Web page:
Finance staff have recommended an increase of 8% to the average property tax bill for next year, and painted a bleak picture of Halifax’s finances.
Budget and reserves manager Tyler Higgins and accounting and financial reporting director Dave Harley have tabled their budget direction for fiscal 2023-2024. The report to council’s budget committee “was designed as HRM faces significant economic headwinds.”
“Inflation has gripped the municipality and the municipality’s once strong financial position is showing signs of erosion,” Higgins and Harley wrote.
The report, coming to budget committee for debate next Friday, is the start of what councillors already heard will be a “tough” budget season.
Last year, councillors voted to hike the average property tax bill by 4.6%, including 3% for HRM’s climate action tax. The increase amounted to $94 on the average residential bill, and $1,989 on the average commercial bill.
HRM’s use of an average tax bill increase means the percentage increase accounts for rising property values. For residential properties, the tax rate actually fell last year.
$173 on the average residential property tax bill
Next year’s 8% increase would amount to $173 for the average residential bill and $3,955 for the average commercial bill. Higgins and Harley called the increase “significant.”
Costs are expected to rise $55 million next year. That includes $20 million in compensation, $10 million in fuel, and $8 million needed for capital projects. Non-tax revenues are down, including deed transfer tax and planning and development fees.
HRM is headed for a $7.5-million deficit this fiscal year.
“If this deficit continues into the end of 2022/23, the municipality will need to recoup the deficit in 2023/24,” Higgins and Harley wrote. “Currently, any deficit from 2022/23 has not been factored into 2023/24 budget direction.”
Even with the increase for 2023-2024, they’re expecting a $40-million shortfall the year after. With inflation expected to remain high, Higgins and Harley warn HRM will need even more cash for future projects.
“As a result of this on-going pressure from inflation, it should be cautioned that any one-time efforts to reduce the tax increase will only increase cost pressures and the tax burden in the following year,” Higgins and Harley wrote.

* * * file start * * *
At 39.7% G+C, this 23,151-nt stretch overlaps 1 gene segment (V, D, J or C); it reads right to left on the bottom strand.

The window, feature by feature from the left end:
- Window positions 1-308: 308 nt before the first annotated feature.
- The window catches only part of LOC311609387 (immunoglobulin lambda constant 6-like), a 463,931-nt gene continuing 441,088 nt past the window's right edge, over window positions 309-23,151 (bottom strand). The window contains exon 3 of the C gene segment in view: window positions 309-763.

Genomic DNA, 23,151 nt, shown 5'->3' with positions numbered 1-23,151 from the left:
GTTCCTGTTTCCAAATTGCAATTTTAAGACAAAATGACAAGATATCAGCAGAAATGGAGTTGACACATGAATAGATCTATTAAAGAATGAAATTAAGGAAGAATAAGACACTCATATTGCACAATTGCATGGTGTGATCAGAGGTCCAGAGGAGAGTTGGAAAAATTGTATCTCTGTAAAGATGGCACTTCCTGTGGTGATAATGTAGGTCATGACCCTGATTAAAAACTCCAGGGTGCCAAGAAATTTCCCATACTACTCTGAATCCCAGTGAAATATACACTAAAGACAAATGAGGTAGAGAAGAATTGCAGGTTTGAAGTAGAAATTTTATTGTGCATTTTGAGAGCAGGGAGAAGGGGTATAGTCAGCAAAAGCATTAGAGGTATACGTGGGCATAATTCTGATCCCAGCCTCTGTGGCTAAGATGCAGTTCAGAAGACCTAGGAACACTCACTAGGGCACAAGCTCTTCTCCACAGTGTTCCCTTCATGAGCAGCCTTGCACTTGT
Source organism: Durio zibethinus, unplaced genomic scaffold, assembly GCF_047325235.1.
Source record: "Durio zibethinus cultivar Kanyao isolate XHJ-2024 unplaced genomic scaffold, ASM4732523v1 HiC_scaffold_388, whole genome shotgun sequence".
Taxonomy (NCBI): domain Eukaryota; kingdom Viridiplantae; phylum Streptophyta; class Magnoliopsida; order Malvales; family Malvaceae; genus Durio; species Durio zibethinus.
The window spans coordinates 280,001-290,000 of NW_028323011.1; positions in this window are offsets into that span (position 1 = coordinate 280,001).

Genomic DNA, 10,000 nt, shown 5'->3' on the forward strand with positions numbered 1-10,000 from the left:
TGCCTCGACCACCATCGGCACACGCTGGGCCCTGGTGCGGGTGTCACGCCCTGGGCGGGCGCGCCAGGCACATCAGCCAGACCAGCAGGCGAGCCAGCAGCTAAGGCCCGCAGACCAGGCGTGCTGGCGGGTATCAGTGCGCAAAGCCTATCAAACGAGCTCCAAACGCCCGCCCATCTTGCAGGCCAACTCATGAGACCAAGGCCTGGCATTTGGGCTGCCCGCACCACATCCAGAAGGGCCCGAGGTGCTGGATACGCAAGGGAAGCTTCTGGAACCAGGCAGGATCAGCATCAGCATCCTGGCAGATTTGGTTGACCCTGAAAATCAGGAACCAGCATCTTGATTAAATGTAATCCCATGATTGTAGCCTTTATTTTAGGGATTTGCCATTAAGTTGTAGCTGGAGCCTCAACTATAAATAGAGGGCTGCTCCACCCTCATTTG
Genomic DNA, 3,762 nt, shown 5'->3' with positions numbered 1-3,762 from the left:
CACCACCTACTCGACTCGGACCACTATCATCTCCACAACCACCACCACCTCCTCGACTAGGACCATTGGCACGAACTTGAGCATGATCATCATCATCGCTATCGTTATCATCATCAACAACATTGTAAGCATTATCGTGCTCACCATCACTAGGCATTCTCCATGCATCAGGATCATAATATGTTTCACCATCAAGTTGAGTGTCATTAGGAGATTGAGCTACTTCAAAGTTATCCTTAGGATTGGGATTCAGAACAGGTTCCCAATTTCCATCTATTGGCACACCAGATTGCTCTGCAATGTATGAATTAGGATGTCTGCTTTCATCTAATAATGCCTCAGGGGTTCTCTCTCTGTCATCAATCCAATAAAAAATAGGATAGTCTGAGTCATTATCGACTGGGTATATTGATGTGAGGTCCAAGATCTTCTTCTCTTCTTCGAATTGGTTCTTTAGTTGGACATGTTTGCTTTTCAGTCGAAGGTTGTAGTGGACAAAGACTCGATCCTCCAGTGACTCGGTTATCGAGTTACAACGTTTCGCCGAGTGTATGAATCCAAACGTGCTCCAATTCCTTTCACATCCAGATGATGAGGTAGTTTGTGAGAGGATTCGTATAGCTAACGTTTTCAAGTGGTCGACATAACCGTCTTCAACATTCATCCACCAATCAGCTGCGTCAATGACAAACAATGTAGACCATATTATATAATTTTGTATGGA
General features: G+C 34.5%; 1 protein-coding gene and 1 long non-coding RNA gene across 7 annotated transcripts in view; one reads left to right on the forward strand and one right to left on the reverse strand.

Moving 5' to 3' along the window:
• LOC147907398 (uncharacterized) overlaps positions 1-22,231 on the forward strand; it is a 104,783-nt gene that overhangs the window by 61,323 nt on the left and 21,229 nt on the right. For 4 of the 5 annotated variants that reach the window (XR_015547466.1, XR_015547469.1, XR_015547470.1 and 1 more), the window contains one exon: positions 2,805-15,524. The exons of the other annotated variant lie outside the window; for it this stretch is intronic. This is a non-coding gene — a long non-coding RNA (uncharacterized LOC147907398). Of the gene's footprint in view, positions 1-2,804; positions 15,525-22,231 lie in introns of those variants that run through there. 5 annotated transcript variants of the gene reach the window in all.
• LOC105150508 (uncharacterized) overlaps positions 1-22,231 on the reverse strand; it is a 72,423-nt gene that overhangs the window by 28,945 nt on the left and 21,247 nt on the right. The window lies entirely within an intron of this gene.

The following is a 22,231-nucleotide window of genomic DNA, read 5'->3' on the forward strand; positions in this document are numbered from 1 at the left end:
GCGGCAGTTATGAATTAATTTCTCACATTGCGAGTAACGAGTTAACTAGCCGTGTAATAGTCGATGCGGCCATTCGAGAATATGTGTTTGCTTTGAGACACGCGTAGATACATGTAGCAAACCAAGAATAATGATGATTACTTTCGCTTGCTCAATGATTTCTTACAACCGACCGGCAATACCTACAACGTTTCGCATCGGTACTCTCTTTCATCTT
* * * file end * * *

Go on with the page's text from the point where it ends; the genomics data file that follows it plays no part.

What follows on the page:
Councillors lose their cash cow
For several years, in a hot housing market, councillors used increased deed transfer tax (DTT) revenues to avoid tax increases. But that tax, 1.5% levied on the purchase of any property, is now trending in the wrong direction.
The revenue increased from $42 million in 2017-2018 to $83 million in 2022-2023, the current fiscal year. The money helped create budget surpluses for HRM every year.
Councillors faced warnings about using that money to pay for ongoing expenses. But, typically led by Mayor Mike Savage, they voted to use it anyway.
It won’t work in 2023-2024.
“The Bank of Canada has taken to interest rate increases to combat inflation. This has resulted in cooling the housing market and, thus, putting pressure onto DTT,” Higgins and Harley wrote.
“For the first time in five years, DTT is expected to decrease. The current projection for 2023/24 is an expected decline of $7 million or 8.4 percent below 2022/23.”
Taking on more debt to fund future projects
Higgins and Harley also warned councillors the municipality’s reserve accounts “are not sufficient to deal with the funding required for HRM’s Strategic Initiatives.”
An increase in debt won’t solve HRM’s problems either, Higgins and Harley wrote.
“Unlike other levels of government, HRM is legislatively bound to approve a balanced budget and is not able to use debt to fund its on-going operations,” they wrote.
But they recommended increased debt anyway.
“To accommodate the capital plan, this report is recommending that debt ceiling be increased from $1,200 per dwellings to $1,500 per dwellings over four years,” Higgins and Harley wrote.
“This would allow for an increase of $62 million of debt to fund capital projects.”
Councillors will debate this early direction next Friday, Nov. 25. They will continue to build a budget through the new year, and are expected to vote on a final budget in April 2023.